Bradie Tennell, Mirai Nagasu and Karen Chen, the top three figure skaters at the national championships, were selected Saturday for the U.S. team for the Pyeongchang Olympics.
Three-time U.S. champ Ashley Wagner, who complained vigorously about the marks after the free skate, was not included. Four years ago, Wagner also finished fourth but was placed on the team ahead of Nagasu. Wagner wound up with a bronze medal in the team event.
"I really took time to remodel myself, because I didn't want to feel that regret," Nagasu said during the announcement on NBC's Today Show. "This has been about my journey and my goal to get here. To accomplish it last night has been a dream come true."
Nagasu, now 24, placed fourth at the 2010 Games. The 19-year-old Tennell and Chen, 18, the 2017 U.S. winner, made their first Olympics.
Nagasu, U.S. champ 10 years ago and a 2010 Olympian, capped a sensationally sweet comeback with a flowing performance to finish second, assuring a spot in next month's Olympics — a berth she was denied in 2014 by the selection committee. That position for Sochi was given to Wagner, who had a better overall record.
After overpowering the entry and two-footing the triple axel that no other American woman tries, Nagasu hit six triple jumps, including a loop in the final seconds of a stirring program. After the performance, she broke out in tears and covered her face, trying to gain control of the emotions that often had betrayed her in critical moments.
She was still crying when the marks revealed that she had shattered her personal best by nearly 20 points, earning a 213.84.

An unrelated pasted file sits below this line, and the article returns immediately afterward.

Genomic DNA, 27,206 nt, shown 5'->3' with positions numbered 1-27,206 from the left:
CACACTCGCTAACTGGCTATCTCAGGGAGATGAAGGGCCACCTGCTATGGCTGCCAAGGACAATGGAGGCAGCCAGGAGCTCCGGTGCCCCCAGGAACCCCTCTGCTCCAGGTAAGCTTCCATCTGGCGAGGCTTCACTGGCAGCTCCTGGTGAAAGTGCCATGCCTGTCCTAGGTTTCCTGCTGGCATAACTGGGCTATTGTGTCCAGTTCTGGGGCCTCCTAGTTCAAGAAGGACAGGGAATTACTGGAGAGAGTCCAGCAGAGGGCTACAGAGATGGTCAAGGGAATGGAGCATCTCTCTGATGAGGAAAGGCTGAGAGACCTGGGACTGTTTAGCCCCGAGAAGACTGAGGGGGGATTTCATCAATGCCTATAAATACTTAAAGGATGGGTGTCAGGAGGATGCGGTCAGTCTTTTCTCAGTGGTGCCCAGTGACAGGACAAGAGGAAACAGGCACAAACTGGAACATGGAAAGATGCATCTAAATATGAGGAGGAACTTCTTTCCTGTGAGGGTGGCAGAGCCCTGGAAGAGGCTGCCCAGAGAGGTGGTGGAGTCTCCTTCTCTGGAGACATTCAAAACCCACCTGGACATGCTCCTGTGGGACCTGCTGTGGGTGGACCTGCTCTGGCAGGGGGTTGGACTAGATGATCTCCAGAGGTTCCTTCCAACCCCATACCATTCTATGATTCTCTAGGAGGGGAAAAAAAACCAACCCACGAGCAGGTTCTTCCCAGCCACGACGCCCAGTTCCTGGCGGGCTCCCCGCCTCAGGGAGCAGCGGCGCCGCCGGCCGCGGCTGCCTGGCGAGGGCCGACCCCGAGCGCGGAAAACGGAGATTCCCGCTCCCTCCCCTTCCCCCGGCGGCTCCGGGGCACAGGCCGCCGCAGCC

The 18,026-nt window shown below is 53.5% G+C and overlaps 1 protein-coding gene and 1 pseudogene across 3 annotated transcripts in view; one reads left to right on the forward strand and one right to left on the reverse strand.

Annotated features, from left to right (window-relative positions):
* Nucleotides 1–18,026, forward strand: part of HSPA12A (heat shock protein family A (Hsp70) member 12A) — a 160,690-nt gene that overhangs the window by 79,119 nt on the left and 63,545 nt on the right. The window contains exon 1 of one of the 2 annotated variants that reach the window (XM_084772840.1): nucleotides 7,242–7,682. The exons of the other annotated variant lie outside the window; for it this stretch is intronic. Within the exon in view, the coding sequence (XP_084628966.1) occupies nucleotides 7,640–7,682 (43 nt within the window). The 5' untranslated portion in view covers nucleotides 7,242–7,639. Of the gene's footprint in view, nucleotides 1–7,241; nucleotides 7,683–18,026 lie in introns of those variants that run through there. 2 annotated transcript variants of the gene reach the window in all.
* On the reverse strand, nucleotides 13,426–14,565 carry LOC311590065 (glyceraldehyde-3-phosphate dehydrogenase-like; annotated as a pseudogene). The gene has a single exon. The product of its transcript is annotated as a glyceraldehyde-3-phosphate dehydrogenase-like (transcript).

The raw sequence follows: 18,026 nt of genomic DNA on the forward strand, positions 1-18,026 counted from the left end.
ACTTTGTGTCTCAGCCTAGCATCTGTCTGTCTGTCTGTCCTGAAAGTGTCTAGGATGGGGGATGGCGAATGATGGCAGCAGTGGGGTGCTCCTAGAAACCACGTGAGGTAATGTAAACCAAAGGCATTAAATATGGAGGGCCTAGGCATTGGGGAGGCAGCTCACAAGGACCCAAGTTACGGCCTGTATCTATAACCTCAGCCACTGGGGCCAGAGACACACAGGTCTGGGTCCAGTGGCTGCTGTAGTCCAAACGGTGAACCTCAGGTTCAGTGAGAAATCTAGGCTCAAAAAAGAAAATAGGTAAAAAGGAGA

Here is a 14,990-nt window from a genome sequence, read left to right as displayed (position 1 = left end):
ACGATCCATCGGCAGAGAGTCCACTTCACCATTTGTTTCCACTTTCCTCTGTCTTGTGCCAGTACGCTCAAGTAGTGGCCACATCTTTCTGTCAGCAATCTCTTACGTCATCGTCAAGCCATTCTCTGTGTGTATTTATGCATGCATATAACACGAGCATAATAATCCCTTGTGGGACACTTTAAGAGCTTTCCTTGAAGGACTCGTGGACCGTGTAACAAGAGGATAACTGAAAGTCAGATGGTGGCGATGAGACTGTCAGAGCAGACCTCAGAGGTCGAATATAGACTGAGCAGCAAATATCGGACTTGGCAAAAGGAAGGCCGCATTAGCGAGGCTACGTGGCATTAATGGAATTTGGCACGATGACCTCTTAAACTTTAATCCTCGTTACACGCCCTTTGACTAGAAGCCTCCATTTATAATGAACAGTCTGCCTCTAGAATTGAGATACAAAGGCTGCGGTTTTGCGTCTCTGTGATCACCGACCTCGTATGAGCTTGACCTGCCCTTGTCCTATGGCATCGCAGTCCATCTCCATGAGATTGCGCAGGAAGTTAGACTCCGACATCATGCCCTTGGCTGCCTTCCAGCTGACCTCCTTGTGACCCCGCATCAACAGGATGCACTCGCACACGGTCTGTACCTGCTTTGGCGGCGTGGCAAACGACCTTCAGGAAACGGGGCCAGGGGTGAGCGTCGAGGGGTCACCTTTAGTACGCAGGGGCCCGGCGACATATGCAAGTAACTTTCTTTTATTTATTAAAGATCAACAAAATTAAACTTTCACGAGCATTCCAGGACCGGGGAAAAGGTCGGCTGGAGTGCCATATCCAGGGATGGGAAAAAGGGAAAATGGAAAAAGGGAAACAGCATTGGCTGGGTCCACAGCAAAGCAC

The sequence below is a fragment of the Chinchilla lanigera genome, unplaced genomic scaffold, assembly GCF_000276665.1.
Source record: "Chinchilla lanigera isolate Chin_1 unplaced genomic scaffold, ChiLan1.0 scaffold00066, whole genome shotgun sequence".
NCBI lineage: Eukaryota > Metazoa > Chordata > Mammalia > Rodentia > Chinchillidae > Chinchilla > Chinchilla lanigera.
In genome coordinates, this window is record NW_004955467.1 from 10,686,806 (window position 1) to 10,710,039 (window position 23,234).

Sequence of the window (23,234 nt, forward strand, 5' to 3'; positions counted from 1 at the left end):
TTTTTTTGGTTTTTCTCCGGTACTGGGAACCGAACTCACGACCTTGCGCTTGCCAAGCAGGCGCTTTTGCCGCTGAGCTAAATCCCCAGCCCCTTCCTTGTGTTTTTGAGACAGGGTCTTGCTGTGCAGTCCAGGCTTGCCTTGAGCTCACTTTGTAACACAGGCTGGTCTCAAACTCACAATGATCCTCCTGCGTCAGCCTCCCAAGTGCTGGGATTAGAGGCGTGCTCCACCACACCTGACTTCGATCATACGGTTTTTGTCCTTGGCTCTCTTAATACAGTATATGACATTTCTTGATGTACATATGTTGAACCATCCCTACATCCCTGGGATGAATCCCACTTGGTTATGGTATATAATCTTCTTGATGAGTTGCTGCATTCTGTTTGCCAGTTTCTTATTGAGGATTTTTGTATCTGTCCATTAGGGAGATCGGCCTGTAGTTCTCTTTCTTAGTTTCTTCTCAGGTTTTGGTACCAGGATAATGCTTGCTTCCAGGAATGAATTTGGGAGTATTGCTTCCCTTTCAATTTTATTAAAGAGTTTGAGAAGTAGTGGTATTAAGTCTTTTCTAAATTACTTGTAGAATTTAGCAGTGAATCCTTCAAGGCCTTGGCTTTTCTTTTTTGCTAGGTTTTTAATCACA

Rising star Tennell's earned her first national crown with a near-perfect free skate. Tennell, a long shot entering the season, was spotless in the short program two days ago. As the final skater in the long program, she didn't miss a trick under tremendous pressure, performing after Nagasu and Chen had already put down superb routines.
"I just had to keep calm and focus on what I knew I could do," Tennell said. "There's the initial butterflies, but I kind of start to lose myself and keep going."
Tennell earned a career best of 219.51. "I don't think it's sunk in quite yet. I'm still kind of shocked. It's indescribable to me," she said.
Chen, a Northern California native, placed third Friday night. She is the defending champion.
Chen's big season last year had not translated into achievement this campaign but she put those struggles to an icy death with a superb showing that had only one flaw toward the end. She, too, was overcome by tears for a 198.59 score.
Wagner had the crowd rooting for her during most of her energetic routine, but a flawed lutz as her final jump was costly. She responded to the fans with a deep bow when she finished, yet was shaking her head "no" when her marks were posted.
Hours later, after she verbally campaigned to be placed on the Olympic team again, Wagner was named as the first alternate. The other alternates are Mariah Bell (second alternate) and Angela Wang (third alternate). Only Wagner has been to an Olympics among those three.
U.S. Figure Skating uses a committee to decide the squad, and it went with the results of Friday night. Past performances and a variety of other data are included in the decision making.
The remainder of the team — three men, three ice dance couples and one pair — is scheduled to be announced Sunday.